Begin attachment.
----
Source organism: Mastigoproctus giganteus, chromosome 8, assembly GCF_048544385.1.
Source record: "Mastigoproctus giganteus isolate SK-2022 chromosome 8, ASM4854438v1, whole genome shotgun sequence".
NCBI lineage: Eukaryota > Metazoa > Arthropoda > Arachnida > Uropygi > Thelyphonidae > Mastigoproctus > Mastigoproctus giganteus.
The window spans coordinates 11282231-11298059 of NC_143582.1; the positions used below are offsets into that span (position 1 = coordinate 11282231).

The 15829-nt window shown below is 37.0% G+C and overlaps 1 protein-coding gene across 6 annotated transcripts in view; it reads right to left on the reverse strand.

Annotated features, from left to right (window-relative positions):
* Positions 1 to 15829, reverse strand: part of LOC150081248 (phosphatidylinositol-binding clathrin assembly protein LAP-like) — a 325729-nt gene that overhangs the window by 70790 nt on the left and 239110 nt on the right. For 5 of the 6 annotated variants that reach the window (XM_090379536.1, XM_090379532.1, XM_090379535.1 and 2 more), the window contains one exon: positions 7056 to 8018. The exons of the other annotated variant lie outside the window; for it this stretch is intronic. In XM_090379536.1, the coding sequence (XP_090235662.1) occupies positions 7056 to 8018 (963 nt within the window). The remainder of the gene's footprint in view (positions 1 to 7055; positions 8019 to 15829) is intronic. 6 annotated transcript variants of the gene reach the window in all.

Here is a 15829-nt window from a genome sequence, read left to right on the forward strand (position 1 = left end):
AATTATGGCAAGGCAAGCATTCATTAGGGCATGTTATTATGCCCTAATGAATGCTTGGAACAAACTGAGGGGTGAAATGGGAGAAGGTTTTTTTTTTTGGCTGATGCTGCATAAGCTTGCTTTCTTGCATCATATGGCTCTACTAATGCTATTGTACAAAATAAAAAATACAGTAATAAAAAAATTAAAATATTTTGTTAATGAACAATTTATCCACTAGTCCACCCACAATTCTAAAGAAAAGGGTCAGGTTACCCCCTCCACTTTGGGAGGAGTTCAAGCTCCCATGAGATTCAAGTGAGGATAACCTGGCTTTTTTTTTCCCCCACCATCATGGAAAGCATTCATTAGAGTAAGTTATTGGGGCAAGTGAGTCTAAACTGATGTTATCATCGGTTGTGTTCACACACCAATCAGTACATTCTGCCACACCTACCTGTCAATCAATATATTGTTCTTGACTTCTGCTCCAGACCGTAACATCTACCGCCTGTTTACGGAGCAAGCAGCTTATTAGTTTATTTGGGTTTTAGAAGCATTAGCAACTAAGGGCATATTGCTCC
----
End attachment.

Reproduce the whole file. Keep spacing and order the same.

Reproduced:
Source organism: Mastigoproctus giganteus, chromosome 8, assembly GCF_048544385.1.
Source record: "Mastigoproctus giganteus isolate SK-2022 chromosome 8, ASM4854438v1, whole genome shotgun sequence".
NCBI lineage: Eukaryota > Metazoa > Arthropoda > Arachnida > Uropygi > Thelyphonidae > Mastigoproctus > Mastigoproctus giganteus.
The window spans coordinates 11282231-11298059 of NC_143582.1; the positions used below are offsets into that span (position 1 = coordinate 11282231).

The 15829-nt window shown below is 37.0% G+C and overlaps 1 protein-coding gene across 6 annotated transcripts in view; it reads right to left on the reverse strand.

Annotated features, from left to right (window-relative positions):
* Positions 1 to 15829, reverse strand: part of LOC150081248 (phosphatidylinositol-binding clathrin assembly protein LAP-like) — a 325729-nt gene that overhangs the window by 70790 nt on the left and 239110 nt on the right. For 5 of the 6 annotated variants that reach the window (XM_090379536.1, XM_090379532.1, XM_090379535.1 and 2 more), the window contains one exon: positions 7056 to 8018. The exons of the other annotated variant lie outside the window; for it this stretch is intronic. In XM_090379536.1, the coding sequence (XP_090235662.1) occupies positions 7056 to 8018 (963 nt within the window). The remainder of the gene's footprint in view (positions 1 to 7055; positions 8019 to 15829) is intronic. 6 annotated transcript variants of the gene reach the window in all.

Here is a 15829-nt window from a genome sequence, read left to right on the forward strand (position 1 = left end):
AATTATGGCAAGGCAAGCATTCATTAGGGCATGTTATTATGCCCTAATGAATGCTTGGAACAAACTGAGGGGTGAAATGGGAGAAGGTTTTTTTTTTTGGCTGATGCTGCATAAGCTTGCTTTCTTGCATCATATGGCTCTACTAATGCTATTGTACAAAATAAAAAATACAGTAATAAAAAAATTAAAATATTTTGTTAATGAACAATTTATCCACTAGTCCACCCACAATTCTAAAGAAAAGGGTCAGGTTACCCCCTCCACTTTGGGAGGAGTTCAAGCTCCCATGAGATTCAAGTGAGGATAACCTGGCTTTTTTTTTCCCCCACCATCATGGAAAGCATTCATTAGAGTAAGTTATTGGGGCAAGTGAGTCTAAACTGATGTTATCATCGGTTGTGTTCACACACCAATCAGTACATTCTGCCACACCTACCTGTCAATCAATATATTGTTCTTGACTTCTGCTCCAGACCGTAACATCTACCGCCTGTTTACGGAGCAAGCAGCTTATTAGTTTATTTGGGTTTTAGAAGCATTAGCAACTAAGGGCATATTGCTCC